United Overseas Insurance: A Quietly Soaring Insurance Outfit


United Overseas Insurance Limited (SGX: U13) is the insurance arm of United Overseas Bank Ltd (SGX:U11). This insurer generally gets very little attention in the investment community.

As the insurer provides its services mainly through the network of UOB, investors might feel that its growth prospects would be limited to where UOB is at. That might be true, but UOI announced its second quarter results yesterday and reminded investors of its formidable strength despite its “limited” growth areas.

Underwriting growth

For the first half of this year, UOI’s top-line (known as Gross premiums written) slipped slightly by 1.4% year-on-year to S$62.8 million. However, it seems that the insurer’s underwriting standards have improved judging from the 1.1% improvement in net earned premiums to S$22.3 million..

After deducting the relevant expenses, UOI had increased its underwriting profit by 4.2% year-on-year to S$8.6 million.

Interestingly, something striking pops up if we review UOI’s underwriting performance using the combined ratio. The combined ratio is a measure of the profitability of an insurance company and shows the quality of the insurer’s underwriting standards.

A ratio below 100% would mean that the company is making a profit from its underwriting activities and is a hallmark of it having good underwriting standards. Meanwhile, a ratio above 100% is a sign that the insurer underwrites policies loosely and is making a loss on aggregate with its insurance policies. In this saturated and competitive industry, it’s already a commendable effort for an insurer to achieve a combined ratio of 100%.

Given the above, UOI’s combined ratio of 86.3% for the first half of 2014 is stellar. In terms of dollars and cents, the insurer has made a profit of S$13.70 per S$100 of premium collected.

Investment growth

Insurers very often hold investment portfolios that consist of bonds and equities which are purchased using the premiums collected – it’s no different with UOI. For the first half of 2014, UOI’s investment portfolio had shown a dynamic very similar to that of fellow local insurer Great Eastern Holdings Limited (SGX: G07). Due to losses experienced in the first half of 2013 as the financial markets were rattled by fears of the US Federal Reserve tapering its Quantitative Easing programme, UOI’s investment operations had turned in a profit of only S$9.3 million in that period. For the first half of 2014, a reversal had occurred and the insurer’s investment operations enjoyed a 60% jump in profit to S$15 million.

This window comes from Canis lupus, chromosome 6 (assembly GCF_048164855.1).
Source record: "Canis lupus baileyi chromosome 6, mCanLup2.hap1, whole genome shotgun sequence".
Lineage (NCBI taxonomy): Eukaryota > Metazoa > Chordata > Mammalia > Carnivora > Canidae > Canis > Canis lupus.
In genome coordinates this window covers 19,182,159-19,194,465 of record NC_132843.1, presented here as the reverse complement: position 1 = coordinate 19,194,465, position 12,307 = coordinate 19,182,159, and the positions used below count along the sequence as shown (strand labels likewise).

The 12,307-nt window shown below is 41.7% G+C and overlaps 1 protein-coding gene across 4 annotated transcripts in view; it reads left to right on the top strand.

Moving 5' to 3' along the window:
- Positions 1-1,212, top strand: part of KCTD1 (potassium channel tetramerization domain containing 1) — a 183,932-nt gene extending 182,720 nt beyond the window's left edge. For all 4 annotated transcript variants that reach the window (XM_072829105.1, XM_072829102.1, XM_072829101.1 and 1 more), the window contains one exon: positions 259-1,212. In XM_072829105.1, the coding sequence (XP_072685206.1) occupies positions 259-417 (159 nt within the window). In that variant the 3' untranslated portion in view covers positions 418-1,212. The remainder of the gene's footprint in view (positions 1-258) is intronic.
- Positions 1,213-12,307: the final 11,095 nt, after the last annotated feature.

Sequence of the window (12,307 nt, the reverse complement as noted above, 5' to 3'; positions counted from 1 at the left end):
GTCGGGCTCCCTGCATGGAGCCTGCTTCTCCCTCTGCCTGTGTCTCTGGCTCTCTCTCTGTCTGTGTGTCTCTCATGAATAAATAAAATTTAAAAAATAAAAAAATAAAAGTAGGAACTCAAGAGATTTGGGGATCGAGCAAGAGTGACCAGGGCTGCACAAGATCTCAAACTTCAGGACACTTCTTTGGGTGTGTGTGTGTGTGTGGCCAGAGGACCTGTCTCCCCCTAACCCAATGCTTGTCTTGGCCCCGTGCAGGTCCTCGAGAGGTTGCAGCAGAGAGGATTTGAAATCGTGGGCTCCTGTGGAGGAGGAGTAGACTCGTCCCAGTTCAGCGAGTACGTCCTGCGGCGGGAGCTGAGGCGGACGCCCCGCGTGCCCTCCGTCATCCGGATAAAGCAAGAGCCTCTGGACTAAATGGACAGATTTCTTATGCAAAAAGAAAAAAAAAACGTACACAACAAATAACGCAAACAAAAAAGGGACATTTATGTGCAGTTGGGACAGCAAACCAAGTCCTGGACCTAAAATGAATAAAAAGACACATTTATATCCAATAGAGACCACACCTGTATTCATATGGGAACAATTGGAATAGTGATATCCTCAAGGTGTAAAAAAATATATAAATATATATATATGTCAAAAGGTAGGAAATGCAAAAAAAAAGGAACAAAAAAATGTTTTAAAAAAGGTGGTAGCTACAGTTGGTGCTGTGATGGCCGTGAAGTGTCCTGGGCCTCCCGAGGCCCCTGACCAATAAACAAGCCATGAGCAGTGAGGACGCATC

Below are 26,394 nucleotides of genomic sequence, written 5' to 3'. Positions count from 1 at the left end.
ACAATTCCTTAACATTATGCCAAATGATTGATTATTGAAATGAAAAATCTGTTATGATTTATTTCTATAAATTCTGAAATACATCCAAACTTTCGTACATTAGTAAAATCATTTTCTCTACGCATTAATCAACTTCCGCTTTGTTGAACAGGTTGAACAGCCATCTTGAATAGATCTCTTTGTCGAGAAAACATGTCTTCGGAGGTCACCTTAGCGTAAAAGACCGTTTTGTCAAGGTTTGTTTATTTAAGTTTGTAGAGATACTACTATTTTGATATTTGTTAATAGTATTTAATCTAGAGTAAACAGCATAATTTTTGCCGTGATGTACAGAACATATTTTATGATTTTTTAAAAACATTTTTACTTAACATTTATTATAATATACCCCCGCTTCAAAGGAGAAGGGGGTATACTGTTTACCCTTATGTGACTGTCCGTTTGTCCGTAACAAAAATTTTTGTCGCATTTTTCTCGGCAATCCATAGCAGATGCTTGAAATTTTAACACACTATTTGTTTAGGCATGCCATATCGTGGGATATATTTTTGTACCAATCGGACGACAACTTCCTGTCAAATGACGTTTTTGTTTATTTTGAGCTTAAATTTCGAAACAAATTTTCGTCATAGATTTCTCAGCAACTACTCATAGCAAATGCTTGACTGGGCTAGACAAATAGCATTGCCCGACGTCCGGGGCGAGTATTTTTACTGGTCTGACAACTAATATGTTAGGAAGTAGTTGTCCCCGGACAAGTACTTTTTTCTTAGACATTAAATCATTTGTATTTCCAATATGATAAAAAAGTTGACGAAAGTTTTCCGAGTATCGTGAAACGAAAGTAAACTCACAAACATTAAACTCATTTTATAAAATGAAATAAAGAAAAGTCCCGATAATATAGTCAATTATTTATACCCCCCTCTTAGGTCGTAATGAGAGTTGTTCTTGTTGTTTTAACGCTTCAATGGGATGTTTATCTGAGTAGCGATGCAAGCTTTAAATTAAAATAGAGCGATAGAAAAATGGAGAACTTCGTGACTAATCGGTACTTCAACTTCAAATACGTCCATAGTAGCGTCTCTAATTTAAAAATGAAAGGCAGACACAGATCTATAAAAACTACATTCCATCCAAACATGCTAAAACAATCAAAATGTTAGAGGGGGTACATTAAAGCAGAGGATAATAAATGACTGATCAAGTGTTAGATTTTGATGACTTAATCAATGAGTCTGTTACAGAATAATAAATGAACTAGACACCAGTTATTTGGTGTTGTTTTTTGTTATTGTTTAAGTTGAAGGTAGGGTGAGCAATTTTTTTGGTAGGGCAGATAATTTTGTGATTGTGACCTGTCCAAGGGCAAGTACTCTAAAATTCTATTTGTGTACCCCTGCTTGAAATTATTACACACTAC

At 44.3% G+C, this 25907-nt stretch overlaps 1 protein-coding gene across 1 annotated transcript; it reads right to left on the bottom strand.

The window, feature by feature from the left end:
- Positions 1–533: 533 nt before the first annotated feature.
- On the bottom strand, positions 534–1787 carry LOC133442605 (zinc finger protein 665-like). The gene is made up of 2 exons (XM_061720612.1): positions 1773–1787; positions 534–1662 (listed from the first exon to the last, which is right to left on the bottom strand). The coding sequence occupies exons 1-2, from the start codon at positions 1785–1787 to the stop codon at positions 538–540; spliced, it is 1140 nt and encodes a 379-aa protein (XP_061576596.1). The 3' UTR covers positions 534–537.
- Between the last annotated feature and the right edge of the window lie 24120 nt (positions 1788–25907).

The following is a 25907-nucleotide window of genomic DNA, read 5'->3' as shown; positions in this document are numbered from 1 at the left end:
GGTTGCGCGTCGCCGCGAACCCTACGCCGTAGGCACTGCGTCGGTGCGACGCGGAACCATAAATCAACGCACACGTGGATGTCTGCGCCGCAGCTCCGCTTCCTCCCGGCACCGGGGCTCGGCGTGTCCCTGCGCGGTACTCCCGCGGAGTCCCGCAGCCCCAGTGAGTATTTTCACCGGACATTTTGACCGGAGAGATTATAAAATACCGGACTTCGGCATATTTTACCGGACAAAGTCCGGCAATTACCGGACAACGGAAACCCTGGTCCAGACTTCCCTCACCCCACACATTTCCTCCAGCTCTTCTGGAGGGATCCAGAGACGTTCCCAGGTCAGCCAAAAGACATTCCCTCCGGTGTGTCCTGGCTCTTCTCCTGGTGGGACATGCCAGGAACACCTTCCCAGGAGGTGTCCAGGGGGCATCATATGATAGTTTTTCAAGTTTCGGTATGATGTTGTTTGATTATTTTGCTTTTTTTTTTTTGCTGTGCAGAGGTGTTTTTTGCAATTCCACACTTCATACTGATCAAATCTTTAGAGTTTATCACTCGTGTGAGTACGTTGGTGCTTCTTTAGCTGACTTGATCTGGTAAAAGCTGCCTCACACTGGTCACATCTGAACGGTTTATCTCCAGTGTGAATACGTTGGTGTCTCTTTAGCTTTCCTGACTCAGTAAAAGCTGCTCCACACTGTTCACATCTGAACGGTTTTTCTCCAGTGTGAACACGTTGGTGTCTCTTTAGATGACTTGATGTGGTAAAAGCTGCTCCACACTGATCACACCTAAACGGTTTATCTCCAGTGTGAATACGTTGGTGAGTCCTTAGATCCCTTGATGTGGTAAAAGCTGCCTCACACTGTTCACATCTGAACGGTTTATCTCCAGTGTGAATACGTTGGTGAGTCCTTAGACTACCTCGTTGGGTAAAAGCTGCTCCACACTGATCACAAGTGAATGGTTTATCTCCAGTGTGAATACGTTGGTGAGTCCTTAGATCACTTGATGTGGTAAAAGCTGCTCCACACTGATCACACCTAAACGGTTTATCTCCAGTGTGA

All told, the growth in underwriting profit and investment-related profit had resulted in UOI experiencing a 31.8% year-on-year increase in net profit to S$19.4 million.

Foolish Summary

The company has not only turned in a solid profit performance, but its balance sheet remains very strong as well with a leverage ratio of only 1.96; that’s a very conservative figure for a financial institution.

Although things seem to be going well with UOI, investors should temper their expectations for its investment operations. That’s because the insurer’s performance with the investment side of its business can fluctuate greatly from year to year. Investors should look at the insurer’s investment performance over multi-year periods of time in order to better understand the company’s true investing ability.

At its current price of S$4.66 per share, UOI is valued at its book value and 9 times trailing earnings.

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The information provided is for general information purposes only and is not intended to be personalised investment or financial advice. Motley Fool Singapore contributor Stanley Lim owns United Overseas Insurance.